Although “stewardship” sounds like a bible word, it isn’t. But it is a bible concept. The concept is twofold – there’s stewardship of what’s been given particularly to you and there’s stewardship of everything else. Stewardship is the way we look after things – not the way we own things. We are stewards, or trustees, or custodians – of something that belongs to someone else but which has been put into our charge. Stewards are not owners, they are guardians.
In the ethical investment world they talk about “safeguarding the future” – we don’t own the future, we are looking after it for others.
Biblical stewardship recognises that God owns it all (“The earth is the Lord’s and everything in it” Psalm 24:1): including (but not restricted to) our bank balances and mortgages, houses and cars, earnings, pensions and pets, the birds, the beasts and even black holes. But what gives rise to stewardship is that God places many of these things into our custody. Right at the beginning He says to mankind, “take charge” (Genesis 1:28). Biblical stewardship is to look after the world in which we are placed (“A righteous man cares for the needs of his animal”. Proverbs 12:10). The goals is to develop and sustain the world.
This is the particular sense in which we are called to be stewards of what has been entrusted to us. We are given resources for a noble cause. Biblical stewardship does not decry money and possessions but it does recognise that they have a purpose. This means that before we can work out how to be good stewards we have to discover our purpose, our God-given goals in life.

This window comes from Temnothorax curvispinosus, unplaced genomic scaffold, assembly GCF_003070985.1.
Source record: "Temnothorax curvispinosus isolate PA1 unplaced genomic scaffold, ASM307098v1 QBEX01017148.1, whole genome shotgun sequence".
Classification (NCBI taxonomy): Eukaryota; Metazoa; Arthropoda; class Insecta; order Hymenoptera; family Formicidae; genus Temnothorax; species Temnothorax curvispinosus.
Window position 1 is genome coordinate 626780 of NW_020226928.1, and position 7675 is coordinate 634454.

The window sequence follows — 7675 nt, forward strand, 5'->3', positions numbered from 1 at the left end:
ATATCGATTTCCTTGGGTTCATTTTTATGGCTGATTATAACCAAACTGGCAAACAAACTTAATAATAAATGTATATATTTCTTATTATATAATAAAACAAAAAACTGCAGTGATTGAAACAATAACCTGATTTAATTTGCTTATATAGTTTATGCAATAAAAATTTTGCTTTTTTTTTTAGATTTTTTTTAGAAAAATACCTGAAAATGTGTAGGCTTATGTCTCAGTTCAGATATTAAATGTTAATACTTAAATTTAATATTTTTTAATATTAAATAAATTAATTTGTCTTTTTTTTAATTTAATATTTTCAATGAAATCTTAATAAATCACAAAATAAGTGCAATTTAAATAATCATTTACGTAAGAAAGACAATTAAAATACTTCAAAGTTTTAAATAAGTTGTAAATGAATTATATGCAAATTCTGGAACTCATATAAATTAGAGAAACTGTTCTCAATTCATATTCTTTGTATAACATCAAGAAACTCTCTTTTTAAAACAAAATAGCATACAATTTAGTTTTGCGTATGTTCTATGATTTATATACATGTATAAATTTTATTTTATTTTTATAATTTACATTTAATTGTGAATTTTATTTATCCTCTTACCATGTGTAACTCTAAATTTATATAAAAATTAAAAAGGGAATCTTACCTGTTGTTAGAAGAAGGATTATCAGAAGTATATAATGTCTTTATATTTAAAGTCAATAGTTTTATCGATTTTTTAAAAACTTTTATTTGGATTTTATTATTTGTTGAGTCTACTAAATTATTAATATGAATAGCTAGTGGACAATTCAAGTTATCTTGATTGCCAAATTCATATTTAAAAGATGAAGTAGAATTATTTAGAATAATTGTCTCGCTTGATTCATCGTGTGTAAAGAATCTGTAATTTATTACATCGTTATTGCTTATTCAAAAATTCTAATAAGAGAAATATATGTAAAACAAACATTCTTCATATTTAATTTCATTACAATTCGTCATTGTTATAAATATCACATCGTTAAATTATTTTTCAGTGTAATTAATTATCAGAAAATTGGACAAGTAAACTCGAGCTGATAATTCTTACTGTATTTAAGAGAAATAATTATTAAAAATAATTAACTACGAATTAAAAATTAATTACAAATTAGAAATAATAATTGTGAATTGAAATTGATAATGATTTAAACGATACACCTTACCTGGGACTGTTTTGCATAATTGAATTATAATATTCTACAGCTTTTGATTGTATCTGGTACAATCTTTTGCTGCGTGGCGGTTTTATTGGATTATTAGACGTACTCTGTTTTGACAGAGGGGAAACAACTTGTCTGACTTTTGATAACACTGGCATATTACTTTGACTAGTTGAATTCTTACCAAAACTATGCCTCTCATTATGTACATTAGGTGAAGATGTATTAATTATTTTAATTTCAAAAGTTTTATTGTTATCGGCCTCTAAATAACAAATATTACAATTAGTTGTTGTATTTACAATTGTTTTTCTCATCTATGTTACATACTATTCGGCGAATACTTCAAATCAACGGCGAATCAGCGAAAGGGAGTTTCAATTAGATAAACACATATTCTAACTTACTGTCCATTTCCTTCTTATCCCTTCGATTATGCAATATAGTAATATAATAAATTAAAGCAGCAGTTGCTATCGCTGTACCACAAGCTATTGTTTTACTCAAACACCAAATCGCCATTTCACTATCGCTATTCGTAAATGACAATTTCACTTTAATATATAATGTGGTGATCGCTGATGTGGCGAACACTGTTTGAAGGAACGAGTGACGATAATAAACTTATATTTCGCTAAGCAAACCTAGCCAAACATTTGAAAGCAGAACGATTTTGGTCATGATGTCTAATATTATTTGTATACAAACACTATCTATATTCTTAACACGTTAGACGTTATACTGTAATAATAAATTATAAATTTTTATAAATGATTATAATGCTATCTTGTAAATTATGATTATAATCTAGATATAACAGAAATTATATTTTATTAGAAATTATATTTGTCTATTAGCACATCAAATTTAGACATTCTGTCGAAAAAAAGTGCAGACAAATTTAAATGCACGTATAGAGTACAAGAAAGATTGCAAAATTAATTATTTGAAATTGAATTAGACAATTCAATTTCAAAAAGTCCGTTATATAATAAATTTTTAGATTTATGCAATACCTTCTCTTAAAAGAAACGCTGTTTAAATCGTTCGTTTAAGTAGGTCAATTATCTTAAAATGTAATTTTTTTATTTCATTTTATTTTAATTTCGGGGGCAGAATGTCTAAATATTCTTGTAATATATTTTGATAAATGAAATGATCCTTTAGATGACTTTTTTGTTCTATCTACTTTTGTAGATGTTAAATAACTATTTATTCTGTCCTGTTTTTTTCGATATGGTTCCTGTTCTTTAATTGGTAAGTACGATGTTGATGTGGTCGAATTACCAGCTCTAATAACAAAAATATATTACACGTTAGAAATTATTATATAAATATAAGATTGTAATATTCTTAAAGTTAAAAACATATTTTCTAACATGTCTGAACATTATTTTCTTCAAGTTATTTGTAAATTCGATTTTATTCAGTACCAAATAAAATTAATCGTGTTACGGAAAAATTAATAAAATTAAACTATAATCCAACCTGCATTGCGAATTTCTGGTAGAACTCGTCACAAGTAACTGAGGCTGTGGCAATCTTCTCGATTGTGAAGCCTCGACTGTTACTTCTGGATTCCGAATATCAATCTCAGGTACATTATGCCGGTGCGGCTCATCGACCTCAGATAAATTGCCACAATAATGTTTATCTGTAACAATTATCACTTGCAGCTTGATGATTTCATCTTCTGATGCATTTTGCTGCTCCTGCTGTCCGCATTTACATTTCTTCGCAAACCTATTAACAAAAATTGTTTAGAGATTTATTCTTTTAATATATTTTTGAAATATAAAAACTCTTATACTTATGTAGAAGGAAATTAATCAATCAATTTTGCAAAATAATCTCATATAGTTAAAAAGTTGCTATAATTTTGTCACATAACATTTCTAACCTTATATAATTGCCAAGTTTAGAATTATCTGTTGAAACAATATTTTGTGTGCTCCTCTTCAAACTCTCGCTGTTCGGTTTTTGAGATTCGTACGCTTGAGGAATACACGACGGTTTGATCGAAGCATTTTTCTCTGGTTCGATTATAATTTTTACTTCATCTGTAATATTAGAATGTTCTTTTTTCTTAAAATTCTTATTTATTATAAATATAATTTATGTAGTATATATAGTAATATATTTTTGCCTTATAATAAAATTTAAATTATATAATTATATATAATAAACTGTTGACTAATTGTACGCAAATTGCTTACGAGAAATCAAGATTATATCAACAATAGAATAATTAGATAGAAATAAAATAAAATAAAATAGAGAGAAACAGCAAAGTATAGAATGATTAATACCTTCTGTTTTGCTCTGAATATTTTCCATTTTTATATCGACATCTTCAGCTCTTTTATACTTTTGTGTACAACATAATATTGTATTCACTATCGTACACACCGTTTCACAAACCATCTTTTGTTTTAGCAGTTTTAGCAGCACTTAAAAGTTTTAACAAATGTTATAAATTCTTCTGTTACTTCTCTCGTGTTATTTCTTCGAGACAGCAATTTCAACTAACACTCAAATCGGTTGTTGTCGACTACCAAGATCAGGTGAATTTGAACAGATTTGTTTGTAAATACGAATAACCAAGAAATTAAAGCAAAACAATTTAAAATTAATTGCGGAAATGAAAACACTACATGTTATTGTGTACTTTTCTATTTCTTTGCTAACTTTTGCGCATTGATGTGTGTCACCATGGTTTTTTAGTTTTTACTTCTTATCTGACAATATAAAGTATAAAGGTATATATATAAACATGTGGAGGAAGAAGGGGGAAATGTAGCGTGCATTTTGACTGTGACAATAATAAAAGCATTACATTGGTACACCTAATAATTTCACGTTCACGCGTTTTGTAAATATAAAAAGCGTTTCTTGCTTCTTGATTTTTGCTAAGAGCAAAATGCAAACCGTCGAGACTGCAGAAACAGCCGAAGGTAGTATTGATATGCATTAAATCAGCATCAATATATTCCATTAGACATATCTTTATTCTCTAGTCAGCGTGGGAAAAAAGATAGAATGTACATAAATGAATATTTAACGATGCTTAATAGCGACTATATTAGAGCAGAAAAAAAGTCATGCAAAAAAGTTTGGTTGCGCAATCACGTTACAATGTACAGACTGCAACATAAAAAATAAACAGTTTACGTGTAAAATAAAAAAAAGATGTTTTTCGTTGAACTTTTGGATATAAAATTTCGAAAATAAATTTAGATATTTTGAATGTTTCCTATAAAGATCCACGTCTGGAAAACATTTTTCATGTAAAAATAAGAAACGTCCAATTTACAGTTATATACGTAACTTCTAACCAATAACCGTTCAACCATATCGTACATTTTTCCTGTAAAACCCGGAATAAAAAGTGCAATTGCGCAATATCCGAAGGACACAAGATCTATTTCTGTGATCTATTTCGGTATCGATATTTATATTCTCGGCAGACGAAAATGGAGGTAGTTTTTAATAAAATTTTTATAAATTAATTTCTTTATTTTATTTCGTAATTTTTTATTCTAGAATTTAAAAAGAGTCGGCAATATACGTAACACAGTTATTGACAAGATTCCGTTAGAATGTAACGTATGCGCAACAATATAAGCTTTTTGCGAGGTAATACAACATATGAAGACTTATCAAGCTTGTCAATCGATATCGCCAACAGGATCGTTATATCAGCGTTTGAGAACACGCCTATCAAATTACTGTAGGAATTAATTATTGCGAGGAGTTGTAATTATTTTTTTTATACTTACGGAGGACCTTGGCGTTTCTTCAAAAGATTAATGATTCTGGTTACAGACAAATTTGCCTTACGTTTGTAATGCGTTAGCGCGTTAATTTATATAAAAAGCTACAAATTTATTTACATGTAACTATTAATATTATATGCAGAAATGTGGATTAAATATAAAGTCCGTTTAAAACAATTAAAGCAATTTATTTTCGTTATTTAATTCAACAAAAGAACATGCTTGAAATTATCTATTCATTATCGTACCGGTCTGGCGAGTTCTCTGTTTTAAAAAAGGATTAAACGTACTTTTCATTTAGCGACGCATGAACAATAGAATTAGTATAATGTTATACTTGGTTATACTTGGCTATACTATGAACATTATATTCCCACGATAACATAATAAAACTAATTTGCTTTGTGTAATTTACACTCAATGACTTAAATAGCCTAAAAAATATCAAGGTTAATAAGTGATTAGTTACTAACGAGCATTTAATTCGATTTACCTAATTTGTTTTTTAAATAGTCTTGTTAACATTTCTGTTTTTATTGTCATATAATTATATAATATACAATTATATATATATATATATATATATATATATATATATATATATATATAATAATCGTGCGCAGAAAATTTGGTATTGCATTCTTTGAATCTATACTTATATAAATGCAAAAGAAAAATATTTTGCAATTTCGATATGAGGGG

You may have several God-given goals, some overlapping, some which last a lifetime and some which last only for a few years. Goals such as: significant generosity; raising a family; working part-time or earning less so that you can give time elsewhere; building a business to provide employment or launch a great product; write a book; compose an opera; paint a portrait; play for England; clear your mortgage; support the vision of your church; have fun.
God gives us resources appropriate to the goals He ordains. So biblical stewardship means looking after those resources well: spending less than you earn; avoiding the use of debt; saving for the future; giving generously. Good stewards think about and use money (and resources such as time, gifts, energy, skills, possessions) in an intentional way - which means they reach toward their life purposes with greater efficiency and fewer stumbles along the way.
So you could define successful biblical stewardship as, “the continued achievement of God-given goals, using God-given resources, in the most efficient way”. (Ron Blue)
Paul provides an example of this sort of biblical stewardship in 1 Corinthians 16:2, “On the first day of every week, each one of you should set aside a sum of money in keeping with your income, saving it up, so that when I come no collections will have to be made.” There’s the resources given by God - money. There’s the purpose, also given by God - to send emergency relief to the church in Jerusalem. There’s the care - in regular thoughtful saving.
Biblical stewardship is: recognising that we have been made custodians; discovering our God-given purposes; and then taking charge, taking care, so that those purposes may be fulfilled.